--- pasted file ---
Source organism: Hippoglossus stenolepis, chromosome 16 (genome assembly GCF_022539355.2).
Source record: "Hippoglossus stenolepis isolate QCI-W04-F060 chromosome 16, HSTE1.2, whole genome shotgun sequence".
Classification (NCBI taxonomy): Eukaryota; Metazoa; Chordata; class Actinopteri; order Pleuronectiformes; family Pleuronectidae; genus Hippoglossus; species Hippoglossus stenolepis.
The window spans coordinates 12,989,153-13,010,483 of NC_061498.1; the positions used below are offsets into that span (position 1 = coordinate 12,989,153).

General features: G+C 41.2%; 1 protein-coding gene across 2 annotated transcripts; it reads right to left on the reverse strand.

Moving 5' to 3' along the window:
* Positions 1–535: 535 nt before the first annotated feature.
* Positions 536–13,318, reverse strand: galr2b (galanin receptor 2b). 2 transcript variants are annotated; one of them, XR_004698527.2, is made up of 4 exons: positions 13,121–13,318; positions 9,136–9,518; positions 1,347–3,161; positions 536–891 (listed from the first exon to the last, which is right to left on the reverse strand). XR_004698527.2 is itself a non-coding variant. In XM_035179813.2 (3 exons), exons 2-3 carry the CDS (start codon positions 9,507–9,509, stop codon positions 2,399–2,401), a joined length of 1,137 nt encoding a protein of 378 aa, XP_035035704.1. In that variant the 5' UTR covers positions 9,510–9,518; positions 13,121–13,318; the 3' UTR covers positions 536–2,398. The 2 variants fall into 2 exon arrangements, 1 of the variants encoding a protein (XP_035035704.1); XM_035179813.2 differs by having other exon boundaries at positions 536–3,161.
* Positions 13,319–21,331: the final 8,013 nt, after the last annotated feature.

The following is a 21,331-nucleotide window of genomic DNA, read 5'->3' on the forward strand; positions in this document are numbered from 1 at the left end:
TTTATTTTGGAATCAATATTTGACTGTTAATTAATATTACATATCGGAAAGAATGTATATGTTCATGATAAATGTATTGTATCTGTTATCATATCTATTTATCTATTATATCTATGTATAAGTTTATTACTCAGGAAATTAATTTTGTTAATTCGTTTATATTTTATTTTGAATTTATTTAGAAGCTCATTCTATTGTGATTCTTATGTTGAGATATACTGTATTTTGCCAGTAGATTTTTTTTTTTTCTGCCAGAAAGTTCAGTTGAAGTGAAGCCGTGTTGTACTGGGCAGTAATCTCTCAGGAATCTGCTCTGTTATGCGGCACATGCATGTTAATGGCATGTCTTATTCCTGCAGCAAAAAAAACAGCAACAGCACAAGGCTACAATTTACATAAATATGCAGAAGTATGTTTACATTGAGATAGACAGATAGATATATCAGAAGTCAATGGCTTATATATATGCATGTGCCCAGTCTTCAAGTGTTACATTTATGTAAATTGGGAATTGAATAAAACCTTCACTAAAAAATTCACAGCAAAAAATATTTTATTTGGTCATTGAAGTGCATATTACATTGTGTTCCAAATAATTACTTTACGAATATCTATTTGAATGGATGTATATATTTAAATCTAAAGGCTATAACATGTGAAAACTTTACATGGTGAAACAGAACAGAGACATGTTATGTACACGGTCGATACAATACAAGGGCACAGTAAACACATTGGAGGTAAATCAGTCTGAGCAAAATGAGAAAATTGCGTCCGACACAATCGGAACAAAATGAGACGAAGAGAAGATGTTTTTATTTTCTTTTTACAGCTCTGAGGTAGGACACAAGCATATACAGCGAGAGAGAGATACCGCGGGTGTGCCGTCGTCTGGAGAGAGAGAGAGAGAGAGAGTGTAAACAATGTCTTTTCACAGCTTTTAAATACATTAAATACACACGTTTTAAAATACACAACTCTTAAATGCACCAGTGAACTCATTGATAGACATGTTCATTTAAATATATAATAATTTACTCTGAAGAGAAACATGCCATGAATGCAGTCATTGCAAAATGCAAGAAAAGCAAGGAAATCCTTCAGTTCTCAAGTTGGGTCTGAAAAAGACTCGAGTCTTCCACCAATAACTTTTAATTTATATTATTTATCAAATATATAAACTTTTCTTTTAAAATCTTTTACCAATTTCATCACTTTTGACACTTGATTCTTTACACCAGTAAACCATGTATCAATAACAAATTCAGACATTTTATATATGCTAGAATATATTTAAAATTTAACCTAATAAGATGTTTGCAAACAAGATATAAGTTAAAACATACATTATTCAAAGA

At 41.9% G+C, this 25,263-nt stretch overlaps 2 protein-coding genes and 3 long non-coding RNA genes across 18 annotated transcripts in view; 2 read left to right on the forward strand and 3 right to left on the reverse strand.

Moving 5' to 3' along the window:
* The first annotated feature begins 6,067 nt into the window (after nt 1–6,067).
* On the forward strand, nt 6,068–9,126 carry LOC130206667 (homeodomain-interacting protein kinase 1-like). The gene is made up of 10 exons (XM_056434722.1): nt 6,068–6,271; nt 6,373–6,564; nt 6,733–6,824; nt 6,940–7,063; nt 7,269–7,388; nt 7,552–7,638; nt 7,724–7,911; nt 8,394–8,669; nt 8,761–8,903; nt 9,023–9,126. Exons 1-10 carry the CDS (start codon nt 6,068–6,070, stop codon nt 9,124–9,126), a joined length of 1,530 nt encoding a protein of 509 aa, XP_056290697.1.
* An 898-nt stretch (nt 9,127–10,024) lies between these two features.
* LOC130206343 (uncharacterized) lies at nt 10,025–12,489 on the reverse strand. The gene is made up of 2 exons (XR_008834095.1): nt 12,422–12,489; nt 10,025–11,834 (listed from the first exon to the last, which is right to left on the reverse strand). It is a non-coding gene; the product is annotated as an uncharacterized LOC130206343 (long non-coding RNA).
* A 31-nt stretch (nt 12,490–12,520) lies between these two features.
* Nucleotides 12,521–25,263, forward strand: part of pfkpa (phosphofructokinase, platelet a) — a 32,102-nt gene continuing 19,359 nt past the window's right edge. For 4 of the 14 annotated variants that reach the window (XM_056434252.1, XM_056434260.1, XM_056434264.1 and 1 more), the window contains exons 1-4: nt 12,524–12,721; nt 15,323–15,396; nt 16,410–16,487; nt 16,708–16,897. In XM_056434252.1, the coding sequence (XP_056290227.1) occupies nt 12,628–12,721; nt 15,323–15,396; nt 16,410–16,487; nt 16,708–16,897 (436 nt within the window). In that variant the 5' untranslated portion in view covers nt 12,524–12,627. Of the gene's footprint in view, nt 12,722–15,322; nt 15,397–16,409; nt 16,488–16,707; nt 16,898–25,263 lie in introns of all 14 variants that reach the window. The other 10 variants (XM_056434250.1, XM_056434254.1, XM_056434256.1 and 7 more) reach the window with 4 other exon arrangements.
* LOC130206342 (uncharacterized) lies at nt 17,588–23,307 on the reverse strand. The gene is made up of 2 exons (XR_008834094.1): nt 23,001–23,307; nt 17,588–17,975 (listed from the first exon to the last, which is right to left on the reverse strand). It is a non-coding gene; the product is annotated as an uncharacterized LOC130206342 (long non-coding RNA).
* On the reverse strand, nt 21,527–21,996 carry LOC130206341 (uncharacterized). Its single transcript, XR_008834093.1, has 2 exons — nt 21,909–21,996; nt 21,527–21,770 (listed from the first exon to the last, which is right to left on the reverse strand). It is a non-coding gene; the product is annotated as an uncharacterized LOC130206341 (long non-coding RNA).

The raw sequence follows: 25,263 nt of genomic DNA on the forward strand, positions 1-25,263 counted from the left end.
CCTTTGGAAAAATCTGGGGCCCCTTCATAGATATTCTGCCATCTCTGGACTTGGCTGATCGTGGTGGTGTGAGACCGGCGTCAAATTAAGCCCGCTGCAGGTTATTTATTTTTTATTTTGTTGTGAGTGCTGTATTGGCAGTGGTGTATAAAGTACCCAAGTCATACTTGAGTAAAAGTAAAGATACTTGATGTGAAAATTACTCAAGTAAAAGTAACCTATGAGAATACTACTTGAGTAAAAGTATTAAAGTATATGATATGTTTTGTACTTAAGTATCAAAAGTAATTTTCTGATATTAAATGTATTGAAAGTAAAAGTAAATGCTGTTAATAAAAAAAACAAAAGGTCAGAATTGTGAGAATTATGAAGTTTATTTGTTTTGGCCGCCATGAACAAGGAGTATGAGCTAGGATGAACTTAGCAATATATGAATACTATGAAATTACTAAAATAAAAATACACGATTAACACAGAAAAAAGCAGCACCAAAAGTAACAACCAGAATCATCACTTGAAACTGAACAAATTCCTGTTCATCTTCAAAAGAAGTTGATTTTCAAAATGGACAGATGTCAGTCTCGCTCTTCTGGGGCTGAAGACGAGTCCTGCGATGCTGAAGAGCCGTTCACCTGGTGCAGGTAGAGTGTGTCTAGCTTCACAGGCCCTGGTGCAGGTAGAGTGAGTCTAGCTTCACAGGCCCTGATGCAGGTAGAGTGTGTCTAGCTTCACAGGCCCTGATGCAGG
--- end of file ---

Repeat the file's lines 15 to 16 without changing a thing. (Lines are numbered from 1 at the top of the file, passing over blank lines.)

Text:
* On the forward strand, nt 6,068–9,126 carry LOC130206667 (homeodomain-interacting protein kinase 1-like). The gene is made up of 10 exons (XM_056434722.1): nt 6,068–6,271; nt 6,373–6,564; nt 6,733–6,824; nt 6,940–7,063; nt 7,269–7,388; nt 7,552–7,638; nt 7,724–7,911; nt 8,394–8,669; nt 8,761–8,903; nt 9,023–9,126. Exons 1-10 carry the CDS (start codon nt 6,068–6,070, stop codon nt 9,124–9,126), a joined length of 1,530 nt encoding a protein of 509 aa, XP_056290697.1.
* An 898-nt stretch (nt 9,127–10,024) lies between these two features.